Last updated on August 19th, 2013 at 01:23 pm
With the “back-to-school” posts surely being worked on right now I wanted to look into the use of Microban and perhaps raise some awareness about it before school shopping begins. I noticed that school supplies have shown up in Target here in the south since school starts back on August 9th. I cruised through there and noticed alarmingly just how many school supplies boast MICROBAN on the labels. Jennifer and I were commenting on how hard it had been for her to find a pair of kid scissors without Microban recently and while I was not surprised, it really didn’t sink in how big of an issue this might become until I went looking or a simple set of protractors for my son. All but one set of them had a Microban label on the package.
What Does Microban Do?
I think there is some confusion about what Microban is and isn’t. If you asked someone randomly what they thought it was they’d probably say something like “It makes things germ resistant”. (I asked 3 random people the question “What do you think Microban does?” and all three people told me the same thing: That it helps protect us from germs.) Considering it’s used in a lot of kitchen and childrens products you might even assume it helps stop the spread of germs therefore protecting you from getting sick. Here is the description of what it really does right from the Microban website:
*Microban® antimicrobial product protection is engineered to protect products from bacteria, mold and in some cases algae that can cause stains, odors and product deterioration. Microban protection is not designed to protect users from disease causing microorganisms. … Microban product protection inhibits the growth of microorganisms that can cause stains, odors and product degradation.
Hmm. So adding Microan to my child’s pencil will keep the pencil from getting bacteria, mold or algae on it. Because pencils and kid scissors are so prone to getting stained and deteriorating. The horror. So its not protecting your child or the product user from spreading or contracting germs, it’s protecting the product from getting discolored or moldy. It protects products from bacteria, yes but the bacteria that causes mold – not diseases. This is according to Microban. I’ve read in other articles that Microban does create a resistance to some bacteria that could cause infections but that Microban is very clear not to make that claim. Microban may be successful in harming good microbes (the ones we need) as well.
What Is Microban?
Microban is a proprietary mix of chemicals (they call it “technologies”) possibly containing Triclosan. It is added to a product during manufacturing and becomes part of its molecular structure. The problem is that we don’t know what is in Microban. It’s all very secretive and proprietary. According to the Environmental Working Group:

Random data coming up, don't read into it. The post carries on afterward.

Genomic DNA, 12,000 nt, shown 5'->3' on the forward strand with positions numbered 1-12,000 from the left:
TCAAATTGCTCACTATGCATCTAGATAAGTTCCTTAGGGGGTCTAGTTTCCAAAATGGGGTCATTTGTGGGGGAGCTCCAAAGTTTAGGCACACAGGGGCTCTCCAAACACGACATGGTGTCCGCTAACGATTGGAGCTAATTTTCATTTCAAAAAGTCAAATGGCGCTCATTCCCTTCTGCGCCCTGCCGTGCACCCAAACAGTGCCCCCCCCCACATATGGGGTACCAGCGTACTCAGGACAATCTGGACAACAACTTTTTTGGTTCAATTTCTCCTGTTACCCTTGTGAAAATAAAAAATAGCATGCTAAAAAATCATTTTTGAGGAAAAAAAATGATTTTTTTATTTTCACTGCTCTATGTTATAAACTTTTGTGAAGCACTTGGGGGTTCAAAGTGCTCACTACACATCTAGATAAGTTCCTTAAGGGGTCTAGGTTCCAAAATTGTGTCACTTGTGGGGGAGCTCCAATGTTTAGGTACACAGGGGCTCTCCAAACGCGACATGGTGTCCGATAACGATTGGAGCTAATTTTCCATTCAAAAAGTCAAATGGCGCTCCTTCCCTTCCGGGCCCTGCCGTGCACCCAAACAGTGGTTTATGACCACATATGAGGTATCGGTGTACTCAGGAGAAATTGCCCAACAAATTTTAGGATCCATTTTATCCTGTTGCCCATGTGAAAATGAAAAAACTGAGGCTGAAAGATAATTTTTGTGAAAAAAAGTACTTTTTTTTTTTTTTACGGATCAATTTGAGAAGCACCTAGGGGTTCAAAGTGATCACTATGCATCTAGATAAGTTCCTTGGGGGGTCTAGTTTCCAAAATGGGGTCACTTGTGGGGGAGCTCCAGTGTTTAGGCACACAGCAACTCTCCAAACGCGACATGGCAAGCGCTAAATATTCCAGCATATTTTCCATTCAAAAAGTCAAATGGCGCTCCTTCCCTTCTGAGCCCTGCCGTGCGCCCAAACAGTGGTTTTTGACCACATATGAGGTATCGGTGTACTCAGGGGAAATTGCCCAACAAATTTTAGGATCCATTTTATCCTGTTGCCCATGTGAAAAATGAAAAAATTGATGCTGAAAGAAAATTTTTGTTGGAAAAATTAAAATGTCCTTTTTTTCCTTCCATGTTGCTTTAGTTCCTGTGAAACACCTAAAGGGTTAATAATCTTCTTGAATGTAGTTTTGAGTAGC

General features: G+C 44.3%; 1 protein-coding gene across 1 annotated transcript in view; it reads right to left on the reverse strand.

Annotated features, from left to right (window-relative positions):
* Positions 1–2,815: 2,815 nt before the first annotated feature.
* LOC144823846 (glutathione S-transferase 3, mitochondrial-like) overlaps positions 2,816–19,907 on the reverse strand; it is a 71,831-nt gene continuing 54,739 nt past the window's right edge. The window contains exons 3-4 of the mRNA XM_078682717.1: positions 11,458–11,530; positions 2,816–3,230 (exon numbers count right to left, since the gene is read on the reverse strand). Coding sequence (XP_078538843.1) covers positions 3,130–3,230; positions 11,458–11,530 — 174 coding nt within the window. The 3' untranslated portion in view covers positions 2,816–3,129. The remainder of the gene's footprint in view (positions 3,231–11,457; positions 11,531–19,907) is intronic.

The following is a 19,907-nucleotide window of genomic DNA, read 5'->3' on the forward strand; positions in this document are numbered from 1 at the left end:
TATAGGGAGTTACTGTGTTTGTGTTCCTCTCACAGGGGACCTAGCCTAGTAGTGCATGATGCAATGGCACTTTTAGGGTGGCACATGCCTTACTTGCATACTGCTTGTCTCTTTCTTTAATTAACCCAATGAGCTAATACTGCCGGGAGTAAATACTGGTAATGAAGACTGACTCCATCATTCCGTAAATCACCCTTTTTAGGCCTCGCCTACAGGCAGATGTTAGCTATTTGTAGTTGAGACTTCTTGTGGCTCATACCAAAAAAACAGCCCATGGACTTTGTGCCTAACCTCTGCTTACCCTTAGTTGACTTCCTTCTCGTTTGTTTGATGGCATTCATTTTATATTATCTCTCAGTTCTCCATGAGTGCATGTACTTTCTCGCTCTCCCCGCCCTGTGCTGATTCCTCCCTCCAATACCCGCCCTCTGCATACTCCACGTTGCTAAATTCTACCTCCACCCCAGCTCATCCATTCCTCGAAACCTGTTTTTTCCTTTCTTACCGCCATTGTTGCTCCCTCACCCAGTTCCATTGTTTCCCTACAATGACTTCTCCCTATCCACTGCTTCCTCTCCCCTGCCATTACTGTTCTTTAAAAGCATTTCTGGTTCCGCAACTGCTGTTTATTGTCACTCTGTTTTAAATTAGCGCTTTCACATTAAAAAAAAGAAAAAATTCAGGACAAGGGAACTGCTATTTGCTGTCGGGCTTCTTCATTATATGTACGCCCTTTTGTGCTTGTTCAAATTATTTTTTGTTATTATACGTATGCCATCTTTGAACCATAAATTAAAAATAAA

“Contrary to popular belief, triclosan is not the same as Microban. Triclosan is officially registered under the EPA as “Microban additive B” – that is to say, any given product sold under the Microban trade name does not necessarily contain triclosan. Which antimicrobial agent is being used for those products, however, the company will not disclose: it could quite literally be anything!”
Considering the things we know about Triclosan (Lab studies link triclosan to cancer, developmental defects, and liver and inhalation toxicity), there may be cause for concern. Triclosan is a possible hormone disruptor and is basically a pesticide which should be avoided when possible as well.
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Should I Avoid Microban?
I’m sure I’ll get some hate mail/comments for posting this and perhaps the Microban knee breakers might get their knickers in a twist but in my opinion (which I can’t stress enough is just my opinion…no I am not a scientist or a doctor or a chemist, so before you crawl up my tucus calling me an alarmist just chill out)… in my opinion, Microban is something to be avoided when possible. Here are my reasons:
- We don’t even know what Microban actually is or whether our kids could ingest it by chewing on items containing it (pencils, pens, rulers – not to mention all of this stuff could possibly contain it). Does it contain Triclosan? We don’t know. Maybe.
- Microban is most likely unnecessary. It is an antimicrobial agent and as stated by the company who creates it say it “ protect products from bacteria, mold and in some cases algae that can cause stains, odors and product deterioration”. I think it just feeds into people’s paranoia about germs and nothing else. I don’t think we’re all going to die if everything we own isn’t protected by Microban.
What Can I Do Instead?
Look for products without Triclosan or Microban. This can get tough, especially with the number of items coming on the market containing them. Stainless steel, bamboo, glass, ceramic are all materials that are usually safe from meddling by Microban.
Instead of focusing on the items in question, focus on practicing good hygiene and hand washing. Teach kids to wash their hands and to not put things in their mouth. They still will but a little dirt and germs aren’t going to kill anyone. Just do the best you can. You’ll be fine. Common sense is all we need… not more chemicals.
If Microban wants me as a consumer to trust their product, they’re going to have to tell me what it’s made of first.
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